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Sen. Mikulski's Vote Clears The Way For Obama's Deal With Iran


Here’s a little news. After weeks of lobbying, President Obama has just 34 out of 100 senators who have said so far that they support his nuclear deal with Iran – just 34. Here’s the rest of the news. Thirty-four is enough. It’s enough for lawmakers to sustain the deal in a vote this month. The president’s side reached 34 when Maryland’s Barbara Mikulski said she’s on board today. NPR’s senior editor Ron Elving has been helping us to track this story. He’s in our studios. Hi, Ron.

RON ELVING, BYLINE: Good morning, Steve.

INSKEEP: Why is 34 enough?

ELVING: 34 is enough because that would be sufficient to sustain a presidential veto if it comes to that, and the president will veto any resolution of disapproval that the congress passes when it comes back next week.

INSKEEP: Oh, this is just a reminder – we were reporting on this. They’re not voting to approve the deal. It’s assumed that the president has the power to do the deal. They’re voting to disapprove the deal, which makes it harder on his opponents.

ELVING: That’s right. This is not a treaty. If it were a treaty it would need 67 votes in the Senate.

INSKEEP: OK, so 34 votes. That means the president can sustain a veto. What does this mean now? What happens now?

ELVING: What happens now is that Congress returns, debates, probably will pass the resolution of disapproval in the House. In the Senate there could be a filibuster against it. If the Democrats can go up from 34 to 41, they could make a filibuster stick, and in that event, the bill would never reach the president’s desk, and there would not need to be a veto.

INSKEEP: In any case, this disapproval resolution is not going to pass. We now know that. Can Congress, though, where there’s so much skepticism about this deal – can Congress still put pressure on the deal – on the implementation of the deal or pressure on Iran for that matter?

ELVING: We can count on that. The Republican majorities in the House and the Senate will have taken every opportunity they can to make it difficult to implement the deal, at least on the United States’ part. Of course they can’t bind all the other countries involved in the deal, and that’s European countries as well as Russia and China. They can’t bind all the rest of the countries in the world and the United Nations and the Security Council. The ship will have sailed to some degree, but they will do everything they can to inhibit the United States' participation in the deal. Of course, again, they have to face President Obama’s veto, and then beyond President Obama’s term – big question mark.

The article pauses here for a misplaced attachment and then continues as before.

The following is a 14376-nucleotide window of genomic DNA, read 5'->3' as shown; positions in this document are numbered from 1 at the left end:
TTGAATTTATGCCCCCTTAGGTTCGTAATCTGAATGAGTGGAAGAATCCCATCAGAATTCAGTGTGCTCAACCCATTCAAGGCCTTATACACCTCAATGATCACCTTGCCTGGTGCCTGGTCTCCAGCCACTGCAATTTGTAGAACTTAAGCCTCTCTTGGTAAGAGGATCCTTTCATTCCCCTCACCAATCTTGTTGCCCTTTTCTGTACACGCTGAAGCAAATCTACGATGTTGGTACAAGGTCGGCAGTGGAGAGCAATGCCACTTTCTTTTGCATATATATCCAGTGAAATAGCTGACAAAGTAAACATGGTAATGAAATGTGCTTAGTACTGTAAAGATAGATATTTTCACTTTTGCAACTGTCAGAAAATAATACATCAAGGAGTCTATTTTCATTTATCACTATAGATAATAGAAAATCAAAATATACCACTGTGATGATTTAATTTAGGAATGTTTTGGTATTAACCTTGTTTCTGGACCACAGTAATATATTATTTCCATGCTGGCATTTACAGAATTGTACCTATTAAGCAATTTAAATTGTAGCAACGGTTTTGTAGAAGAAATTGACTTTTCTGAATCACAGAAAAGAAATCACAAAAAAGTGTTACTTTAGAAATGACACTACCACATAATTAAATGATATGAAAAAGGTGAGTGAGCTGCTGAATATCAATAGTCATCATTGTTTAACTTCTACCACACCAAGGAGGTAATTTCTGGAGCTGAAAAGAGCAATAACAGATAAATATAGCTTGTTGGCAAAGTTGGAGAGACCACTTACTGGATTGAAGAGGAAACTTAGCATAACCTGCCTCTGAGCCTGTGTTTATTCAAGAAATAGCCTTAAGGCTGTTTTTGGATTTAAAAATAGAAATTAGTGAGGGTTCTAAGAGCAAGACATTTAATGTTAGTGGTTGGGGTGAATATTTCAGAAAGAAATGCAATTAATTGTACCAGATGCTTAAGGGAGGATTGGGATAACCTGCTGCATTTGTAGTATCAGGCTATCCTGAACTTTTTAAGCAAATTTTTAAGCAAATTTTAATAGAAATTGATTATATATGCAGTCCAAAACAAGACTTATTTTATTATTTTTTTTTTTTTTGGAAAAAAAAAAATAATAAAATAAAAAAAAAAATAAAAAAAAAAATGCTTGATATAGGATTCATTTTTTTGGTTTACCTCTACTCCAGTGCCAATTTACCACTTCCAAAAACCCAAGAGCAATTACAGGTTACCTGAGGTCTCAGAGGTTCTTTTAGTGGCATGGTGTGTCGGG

INSKEEP: But let’s remember the other side of the fact that this is an executive agreement, and Congress is not approving it. They’re failing to disapprove it. There are a number of Republican presidential candidates who said if they’re elected, they’re going to undo this deal. Would the next president still have the power to undo this executive agreement?

ELVING: Yes, the new president would be able to make new executive agreements, but this particular ship is going to have sailed. It’s going to be very difficult to repeal everything that has happened in the meantime. So I assume all of these presidential candidates on the Republican side will disavow the deal, and they will try to do everything they can as president, if they become a president, to undo it. But it is going to be very difficult once the deal is done.

INSKEEP: OK, Ron. Thanks very much.

ELVING: Thank you, Steve.

INSKEEP: That’s NPR senior editor Ron Elving. Transcript provided by NPR, Copyright NPR.

Ron Elving is Senior Editor and Correspondent on the Washington Desk for NPR News, where he is frequently heard as a news analyst and writes regularly for
Steve Inskeep is a host of NPR's Morning Edition, as well as NPR's morning news podcast Up First.